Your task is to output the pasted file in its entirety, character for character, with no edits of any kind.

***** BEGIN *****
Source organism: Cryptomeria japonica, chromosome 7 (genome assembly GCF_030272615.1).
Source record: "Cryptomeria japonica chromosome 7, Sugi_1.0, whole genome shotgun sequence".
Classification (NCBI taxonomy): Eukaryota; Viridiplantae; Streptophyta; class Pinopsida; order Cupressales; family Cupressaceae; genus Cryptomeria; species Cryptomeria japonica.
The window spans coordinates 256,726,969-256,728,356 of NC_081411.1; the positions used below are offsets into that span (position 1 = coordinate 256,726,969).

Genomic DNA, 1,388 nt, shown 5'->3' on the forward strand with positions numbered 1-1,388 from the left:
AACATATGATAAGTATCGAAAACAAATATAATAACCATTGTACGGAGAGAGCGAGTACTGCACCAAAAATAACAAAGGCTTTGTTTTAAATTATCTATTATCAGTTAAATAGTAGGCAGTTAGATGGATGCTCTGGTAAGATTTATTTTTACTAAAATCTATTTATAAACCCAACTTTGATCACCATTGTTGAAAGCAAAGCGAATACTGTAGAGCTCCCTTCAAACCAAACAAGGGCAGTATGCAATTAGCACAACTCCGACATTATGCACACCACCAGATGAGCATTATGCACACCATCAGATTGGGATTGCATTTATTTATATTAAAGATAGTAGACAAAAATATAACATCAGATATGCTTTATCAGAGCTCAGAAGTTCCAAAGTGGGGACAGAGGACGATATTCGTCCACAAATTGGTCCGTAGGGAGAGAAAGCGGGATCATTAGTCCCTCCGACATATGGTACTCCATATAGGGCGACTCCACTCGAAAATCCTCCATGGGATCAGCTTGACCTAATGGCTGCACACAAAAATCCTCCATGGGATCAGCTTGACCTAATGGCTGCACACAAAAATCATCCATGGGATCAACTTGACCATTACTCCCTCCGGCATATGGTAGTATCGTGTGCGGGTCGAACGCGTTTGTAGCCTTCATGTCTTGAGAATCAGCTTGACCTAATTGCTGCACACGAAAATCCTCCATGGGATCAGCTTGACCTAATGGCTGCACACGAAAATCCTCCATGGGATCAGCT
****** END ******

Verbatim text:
Source organism: Cryptomeria japonica, chromosome 7 (genome assembly GCF_030272615.1).
Source record: "Cryptomeria japonica chromosome 7, Sugi_1.0, whole genome shotgun sequence".
Classification (NCBI taxonomy): Eukaryota; Viridiplantae; Streptophyta; class Pinopsida; order Cupressales; family Cupressaceae; genus Cryptomeria; species Cryptomeria japonica.
The window spans coordinates 256,726,969-256,728,356 of NC_081411.1; the positions used below are offsets into that span (position 1 = coordinate 256,726,969).

Genomic DNA, 1,388 nt, shown 5'->3' on the forward strand with positions numbered 1-1,388 from the left:
AACATATGATAAGTATCGAAAACAAATATAATAACCATTGTACGGAGAGAGCGAGTACTGCACCAAAAATAACAAAGGCTTTGTTTTAAATTATCTATTATCAGTTAAATAGTAGGCAGTTAGATGGATGCTCTGGTAAGATTTATTTTTACTAAAATCTATTTATAAACCCAACTTTGATCACCATTGTTGAAAGCAAAGCGAATACTGTAGAGCTCCCTTCAAACCAAACAAGGGCAGTATGCAATTAGCACAACTCCGACATTATGCACACCACCAGATGAGCATTATGCACACCATCAGATTGGGATTGCATTTATTTATATTAAAGATAGTAGACAAAAATATAACATCAGATATGCTTTATCAGAGCTCAGAAGTTCCAAAGTGGGGACAGAGGACGATATTCGTCCACAAATTGGTCCGTAGGGAGAGAAAGCGGGATCATTAGTCCCTCCGACATATGGTACTCCATATAGGGCGACTCCACTCGAAAATCCTCCATGGGATCAGCTTGACCTAATGGCTGCACACAAAAATCCTCCATGGGATCAGCTTGACCTAATGGCTGCACACAAAAATCATCCATGGGATCAACTTGACCATTACTCCCTCCGGCATATGGTAGTATCGTGTGCGGGTCGAACGCGTTTGTAGCCTTCATGTCTTGAGAATCAGCTTGACCTAATTGCTGCACACGAAAATCCTCCATGGGATCAGCTTGACCTAATGGCTGCACACGAAAATCCTCCATGGGATCAGCT